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Thursday, August 12, 2010

Lake Titicaca

Lake Titicaca is a lake located on the border of Peru and Bolivia. It sits 3,811 m above sea level making it the highest commercially navigable lake in the world. By volume of water it is also the largest lake in South America. The details of Lake Titicaca are explained in world tour guides below.

Lake TiticacaThe lake is located at the northern end of the endorheic Altiplano basin high in the Andes on the border of Peru and Bolivia. The western part of the lake lies within the Puno Region of Peru, and the eastern side is located in the Bolivian La Paz Department. The lake is composed of two nearly separate sub-basins that are connected by the Strait of Tiquina which is 800 m across at the narrowest point. The larger sub basin Lago Grande has a mean depth of 135 m and a maximum depth of 284 m. The smaller sub basin Winaymarka has a mean depth of 9 m and a maximum depth of 40 m. The overall average depth of the lake is 107 m.

Lake Titicaca is fed by rainfall and meltwater from glaciers on the sierras that abut the Altiplano. Five major river systems feed into Lake Titicaca. In order of their relative flow volumes these are Ramis, Coata, Ilave, Huancane and Suchez. More than 20 other smaller streams empty into Titicaca, and the lake has 41 islands, some of which are densely populated. The cold sources and winds over the lake give it an average surface temperature of 10 to 14 °C. In the winter mixing occurs with the deeper waters, which are always between 10 to 11 °C.

The origin of name Titicaca is unknown. It has been translated as Rock Puma for its resembling shape of a puma hunting a rabbit, combining words from the local languages Quechua and Aymara and as well as translated as Crag of Lead. The southeast quarter of lake is separate from main body the Bolivians calling it Lago Huinaymarca and larger part Lago Chucuito. In Peru these smaller and larger parts are referred to as Lago Pequeno and Lago Grande respectively. Titicaca is notable for a population of people who live on the Uros a group of 42 or so artificial islands made of floating reeds. These islands have become a major tourist attraction for Peru drawing excursions from lakeside city of Puno.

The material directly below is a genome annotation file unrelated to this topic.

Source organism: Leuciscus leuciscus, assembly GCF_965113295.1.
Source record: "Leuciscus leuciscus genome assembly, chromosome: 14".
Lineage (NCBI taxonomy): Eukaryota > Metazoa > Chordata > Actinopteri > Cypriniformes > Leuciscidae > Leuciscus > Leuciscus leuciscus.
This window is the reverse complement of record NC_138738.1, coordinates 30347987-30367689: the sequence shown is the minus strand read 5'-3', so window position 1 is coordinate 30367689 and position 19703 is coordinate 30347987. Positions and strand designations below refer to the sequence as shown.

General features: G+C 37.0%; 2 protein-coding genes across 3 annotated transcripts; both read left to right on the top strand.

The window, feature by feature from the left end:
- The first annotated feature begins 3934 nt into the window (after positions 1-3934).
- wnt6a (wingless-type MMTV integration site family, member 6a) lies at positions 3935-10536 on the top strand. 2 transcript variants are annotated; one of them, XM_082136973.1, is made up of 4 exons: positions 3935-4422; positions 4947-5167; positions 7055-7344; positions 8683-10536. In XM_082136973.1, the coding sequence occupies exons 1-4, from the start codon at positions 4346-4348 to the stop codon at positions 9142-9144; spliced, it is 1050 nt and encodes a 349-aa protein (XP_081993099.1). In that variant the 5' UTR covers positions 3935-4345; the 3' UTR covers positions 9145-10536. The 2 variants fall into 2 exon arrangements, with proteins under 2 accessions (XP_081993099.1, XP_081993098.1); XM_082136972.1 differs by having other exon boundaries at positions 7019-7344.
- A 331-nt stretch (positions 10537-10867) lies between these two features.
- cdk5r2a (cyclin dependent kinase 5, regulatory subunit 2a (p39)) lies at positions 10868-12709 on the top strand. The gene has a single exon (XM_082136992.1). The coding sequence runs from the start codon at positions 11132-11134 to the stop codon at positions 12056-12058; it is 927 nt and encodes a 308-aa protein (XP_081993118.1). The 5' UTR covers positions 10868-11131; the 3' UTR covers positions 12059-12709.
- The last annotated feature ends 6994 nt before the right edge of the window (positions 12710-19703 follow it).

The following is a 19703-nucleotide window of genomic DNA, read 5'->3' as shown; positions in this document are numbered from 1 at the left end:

Amantani is another small island on Lake Titicaca populated by Quechua speakers. About 800 families live in six villages on the roughly circular 15 square kilometres island. There are two mountain peaks called Pachatata and Pachamama, and ancient ruins on the top of both peaks. The hillsides that rise up from the lake are terraced and planted with wheat, potatoes, and vegetables. Most of the small fields are worked by hand. Long stone fences divide the fields, and cattle, sheep, and alpacas graze on the hillsides.

AmantaniTaquile IslandTaquile is a hilly island located 35 kilometres east of Puno. It is narrow and long and was used as a prison during the Spanish Colony and into the 20th century. In 1970 it became property of the Taquile people, who have inhabited the island. Pre Inca ruins are found on the highest part of the island, and agricultural terraces on hillsides. Situated on the Bolivian side of lake with regular boat links to Bolivian town of Copacabana, Isla del Sol is one of the lakes largest islands. Geographically, the terrain is harsh; it is a rocky, hilly island. There are no motor vehicles or paved roads on the island. The main economic activity of the approximately 800 families on the island is farming, with fishing and tourism augmenting the subsistence economy.

Isla de la Luna is situated east from the bigger Isla del Sol. According to legends that refer to Inca mythology Isla de la Luna is where Viracocha commanded the rising of the moon. Ruins of a supposed Inca nunnery occupy the oriental shore. Suriqui lies in the Bolivian part of Lake Titicaca. Suriqui is thought to be the last place where the art of reed boat construction survives, at least as late as 1998. Craftsmen from Suriqui helped Thor Heyerdahl in the construction of several of his projects, such as the reed boats Ra II and Tigris, and a balloon gondola.

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